Photo School // Class 005 - How to Take Better Photos of People

Photo School // Class 005 - How to Take Better Photos of People

Last month,

we covered the basics of photography, everything from equipment to how to edit. This month, we’re going to be building on those skills and diving into more of the specifics on how to take better photos of people, places and things/food.

First up is how to take better photos of people. And when I say people, I don’t mean your family for the annual Christmas card. I mean, friends, family, strangers, living life, laughing, loving, crying, working. People being people.

People tell a story, be it the story of a family, a place, a recipe, a job. They take a moment and bring it to life. They give it history, they give it context, they make it real, and sometimes even raw. Being able to capture that is being able to capture a moment in time.

One of my favorite things to do whenever we are at my Grandma’s house is to look through old family photos. I love being able to see a snippet of my family history and learn the stories of these relatives, some of whom I never met. Of course, there are some more posed-style photos, which I love, but the ones I’m really drawn to are the ones where there is movement or laughter or my relatives going about their day. It helps me paint a picture of a world that existed before me, and allows me to feel a connection to family members I otherwise would have never known.

So, when I say better photos of people, don’t think about your child’s yearbook photo, or capturing some sort of head shot image. Think instead of a story you want to tell, details you’ll want remembered, emotions you want to come through. Take your photos as if one day someone will be looking at them, and instead of just seeing a picture of people, they’ll be seeing into a window, looking at a moment in time, understanding a story and seeing humans that feel familiar, even if they’re actually just perfect strangers.

fall in Maine-40.jpg

CLASS 005 // HOW TO Take Better Photos of People

fall in Maine-27.jpg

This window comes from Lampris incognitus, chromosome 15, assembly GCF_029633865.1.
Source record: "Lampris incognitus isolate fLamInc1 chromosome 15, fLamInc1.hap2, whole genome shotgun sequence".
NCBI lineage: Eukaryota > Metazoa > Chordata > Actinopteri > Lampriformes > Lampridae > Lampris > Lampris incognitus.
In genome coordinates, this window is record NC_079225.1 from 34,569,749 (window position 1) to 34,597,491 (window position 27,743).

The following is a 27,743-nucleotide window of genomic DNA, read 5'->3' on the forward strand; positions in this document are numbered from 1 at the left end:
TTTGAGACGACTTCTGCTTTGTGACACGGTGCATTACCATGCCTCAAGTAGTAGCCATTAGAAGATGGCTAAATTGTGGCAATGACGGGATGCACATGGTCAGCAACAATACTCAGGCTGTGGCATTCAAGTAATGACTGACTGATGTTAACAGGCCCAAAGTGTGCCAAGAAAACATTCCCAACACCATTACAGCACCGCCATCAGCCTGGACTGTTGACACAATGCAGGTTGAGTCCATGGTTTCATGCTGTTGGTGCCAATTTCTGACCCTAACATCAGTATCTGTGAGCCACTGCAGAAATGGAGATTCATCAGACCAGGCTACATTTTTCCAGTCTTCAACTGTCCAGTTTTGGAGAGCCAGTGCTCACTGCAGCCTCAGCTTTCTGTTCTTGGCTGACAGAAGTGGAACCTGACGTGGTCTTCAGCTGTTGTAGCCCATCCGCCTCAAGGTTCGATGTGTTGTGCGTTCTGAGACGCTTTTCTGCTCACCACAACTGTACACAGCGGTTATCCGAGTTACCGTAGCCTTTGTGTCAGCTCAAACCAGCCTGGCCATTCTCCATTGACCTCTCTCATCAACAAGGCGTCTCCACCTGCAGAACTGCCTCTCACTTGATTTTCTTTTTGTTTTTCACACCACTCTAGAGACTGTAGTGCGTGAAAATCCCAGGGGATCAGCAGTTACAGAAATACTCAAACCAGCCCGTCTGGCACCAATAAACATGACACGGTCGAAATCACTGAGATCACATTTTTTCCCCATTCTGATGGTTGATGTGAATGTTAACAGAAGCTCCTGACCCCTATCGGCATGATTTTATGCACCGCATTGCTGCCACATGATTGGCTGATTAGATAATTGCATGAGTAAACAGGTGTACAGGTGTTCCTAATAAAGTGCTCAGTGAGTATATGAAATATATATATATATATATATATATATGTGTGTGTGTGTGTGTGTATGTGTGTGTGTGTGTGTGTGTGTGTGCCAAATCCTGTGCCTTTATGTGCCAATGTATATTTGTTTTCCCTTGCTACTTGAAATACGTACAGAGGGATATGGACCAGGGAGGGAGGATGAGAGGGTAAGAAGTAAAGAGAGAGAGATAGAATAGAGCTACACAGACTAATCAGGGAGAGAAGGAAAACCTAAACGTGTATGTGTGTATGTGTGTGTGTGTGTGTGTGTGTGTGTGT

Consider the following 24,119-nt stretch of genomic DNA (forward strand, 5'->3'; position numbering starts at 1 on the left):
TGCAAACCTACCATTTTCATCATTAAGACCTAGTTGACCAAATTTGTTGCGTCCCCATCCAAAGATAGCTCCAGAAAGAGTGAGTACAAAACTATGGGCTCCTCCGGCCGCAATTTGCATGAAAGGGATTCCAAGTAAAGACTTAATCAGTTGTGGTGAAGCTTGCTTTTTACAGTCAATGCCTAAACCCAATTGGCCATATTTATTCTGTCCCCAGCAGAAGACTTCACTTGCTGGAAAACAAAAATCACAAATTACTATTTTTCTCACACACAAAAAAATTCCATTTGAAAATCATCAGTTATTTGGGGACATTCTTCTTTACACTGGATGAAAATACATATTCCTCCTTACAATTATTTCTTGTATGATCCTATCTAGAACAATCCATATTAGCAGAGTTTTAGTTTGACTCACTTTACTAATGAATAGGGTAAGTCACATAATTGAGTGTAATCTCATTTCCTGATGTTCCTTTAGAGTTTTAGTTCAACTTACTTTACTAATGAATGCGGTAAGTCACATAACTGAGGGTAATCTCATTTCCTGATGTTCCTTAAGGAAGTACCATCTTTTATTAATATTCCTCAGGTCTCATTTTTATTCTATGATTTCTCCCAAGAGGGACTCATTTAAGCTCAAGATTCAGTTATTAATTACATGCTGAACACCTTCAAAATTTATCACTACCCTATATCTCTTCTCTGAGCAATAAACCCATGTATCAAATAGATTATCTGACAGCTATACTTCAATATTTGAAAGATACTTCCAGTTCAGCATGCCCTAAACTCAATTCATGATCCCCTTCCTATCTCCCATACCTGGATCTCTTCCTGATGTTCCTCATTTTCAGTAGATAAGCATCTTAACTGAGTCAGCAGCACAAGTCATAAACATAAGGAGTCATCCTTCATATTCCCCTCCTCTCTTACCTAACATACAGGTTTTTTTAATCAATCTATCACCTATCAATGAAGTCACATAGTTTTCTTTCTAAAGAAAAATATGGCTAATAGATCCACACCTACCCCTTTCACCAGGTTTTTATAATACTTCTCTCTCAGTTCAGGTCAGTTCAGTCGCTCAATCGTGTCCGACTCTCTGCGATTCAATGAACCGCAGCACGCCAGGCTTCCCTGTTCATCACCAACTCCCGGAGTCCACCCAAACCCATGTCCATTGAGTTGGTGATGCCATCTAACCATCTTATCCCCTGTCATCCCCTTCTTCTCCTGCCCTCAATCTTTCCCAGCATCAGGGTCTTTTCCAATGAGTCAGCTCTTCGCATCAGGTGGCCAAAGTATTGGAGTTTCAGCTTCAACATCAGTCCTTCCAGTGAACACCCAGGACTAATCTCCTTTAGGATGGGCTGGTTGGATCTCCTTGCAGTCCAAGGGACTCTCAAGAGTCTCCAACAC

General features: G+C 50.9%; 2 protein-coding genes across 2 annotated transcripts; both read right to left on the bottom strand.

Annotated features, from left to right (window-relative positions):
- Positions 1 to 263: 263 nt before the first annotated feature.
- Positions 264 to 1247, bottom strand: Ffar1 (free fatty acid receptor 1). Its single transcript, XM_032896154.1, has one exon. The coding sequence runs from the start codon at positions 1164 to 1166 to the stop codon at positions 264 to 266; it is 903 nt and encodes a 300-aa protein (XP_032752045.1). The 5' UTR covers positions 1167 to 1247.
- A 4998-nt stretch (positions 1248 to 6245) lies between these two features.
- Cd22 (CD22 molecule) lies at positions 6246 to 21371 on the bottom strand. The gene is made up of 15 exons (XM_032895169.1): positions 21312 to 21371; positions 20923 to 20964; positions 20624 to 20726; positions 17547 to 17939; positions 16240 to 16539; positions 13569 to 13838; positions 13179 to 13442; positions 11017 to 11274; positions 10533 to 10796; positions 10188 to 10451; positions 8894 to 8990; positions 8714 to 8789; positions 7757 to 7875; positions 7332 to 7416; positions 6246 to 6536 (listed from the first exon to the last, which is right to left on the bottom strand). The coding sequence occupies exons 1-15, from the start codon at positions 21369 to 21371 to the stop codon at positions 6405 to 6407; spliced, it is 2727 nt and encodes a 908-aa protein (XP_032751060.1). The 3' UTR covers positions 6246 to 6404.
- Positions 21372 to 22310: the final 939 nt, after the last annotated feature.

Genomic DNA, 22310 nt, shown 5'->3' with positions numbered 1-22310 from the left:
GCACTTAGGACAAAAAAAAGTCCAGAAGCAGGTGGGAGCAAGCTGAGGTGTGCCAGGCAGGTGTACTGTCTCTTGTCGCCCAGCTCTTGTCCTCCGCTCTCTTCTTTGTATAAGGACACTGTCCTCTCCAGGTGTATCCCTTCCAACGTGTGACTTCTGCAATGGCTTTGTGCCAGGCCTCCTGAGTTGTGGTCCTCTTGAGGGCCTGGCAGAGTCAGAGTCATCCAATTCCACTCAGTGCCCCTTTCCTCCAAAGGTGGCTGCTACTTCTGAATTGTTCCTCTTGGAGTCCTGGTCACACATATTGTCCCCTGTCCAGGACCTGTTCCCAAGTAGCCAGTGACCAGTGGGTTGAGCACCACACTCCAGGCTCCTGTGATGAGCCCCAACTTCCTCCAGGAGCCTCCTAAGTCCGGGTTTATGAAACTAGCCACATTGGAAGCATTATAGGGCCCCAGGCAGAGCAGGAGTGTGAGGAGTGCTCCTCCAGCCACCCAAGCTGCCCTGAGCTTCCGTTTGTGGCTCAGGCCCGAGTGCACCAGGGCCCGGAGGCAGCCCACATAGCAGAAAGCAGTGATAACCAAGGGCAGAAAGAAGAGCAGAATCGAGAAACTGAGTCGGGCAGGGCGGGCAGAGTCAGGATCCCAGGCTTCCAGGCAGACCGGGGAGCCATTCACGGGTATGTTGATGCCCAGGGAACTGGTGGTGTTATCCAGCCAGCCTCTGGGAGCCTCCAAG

Look for the Light //

Make sure your (the photographer’s) back is to the lighting, so that the light is shining onto your subject(s). Otherwise, they’ll end up as an outline instead of an image of a person.

Shoot Down //

Angle your camera so that you are shooting your subject from a downward angle. This will give an appearance that looks proportionate, but more flattering and slimming. Shooting up at a person will make their lower half of their body appear larger and their upper body and head appear disproportionate and smaller.

Picture Perfect Posing //

While I think the best photos of people are the ones that are real, natural, unplanned and far from being “perfect”, I’ve also been in front of the camera enough to know that there are a few things that make one look less than favorable, and then there are things that help one look a little more like themselves and are a little more flattering. Things such as: lifting your chin slightly up and out, keeping your back straight and your shoulders pulled back (imagine as if you’re squeezing an invisible orange between your shoulder blades), determining which side is your best side, never having your arms up against your sides, and, in group shots, making sure the camera is straight on so that everyone is even (aka there are no disproportionate arms or heads, etc).

In Their Element //

My favorite photos of people are the ones where they’re just going about their lives, doing the things they love, performing their daily tasks, and you’re just in the background, capturing it, to paint a picture, of a moment, of a glimpse into someone’s life. No posing, no overly thought out styling, just real, raw, movement of life.

Examples of this include: my Grandma cooking in her kitchen, my brother taking care of his chickens (when he was younger), an artisan working on their craft. For you this might mean your kids playing outside or your family in the middle of a summer bbq or asking your Aunt to make her famous apple pie or a friend to paint a picture. Don’t be afraid to ask people to just doing a hobby or something they love just so you can capture them most naturally.

Make Moves //

Movement is a good thing. We are not trees, rooted into the ground. We are humans and we move, we dance, we run, we play, we draw, we write, we climb. Capture that. Because it tells a story and makes a photo come to life.

Pro Tip: For motion shots, turn up the shutter speed and ISO. This will keep the person in motion in focus while blurring more of the background.

Tell A Joke //

You want people to look natural, not fake, so never ask people to directly smile. Instead, tell a joke. You’ll end up with the most natural smiles and photos full of laughs.

oyster day in Maine-129.jpg
Tandem Coffee with Jen-1.jpg

Key Takeaways: Stay calm, be relaxed, keep things natural, movement is good, tell a story, don’t be afraid to show the real and the raw, and don’t forget to have fun and laugh!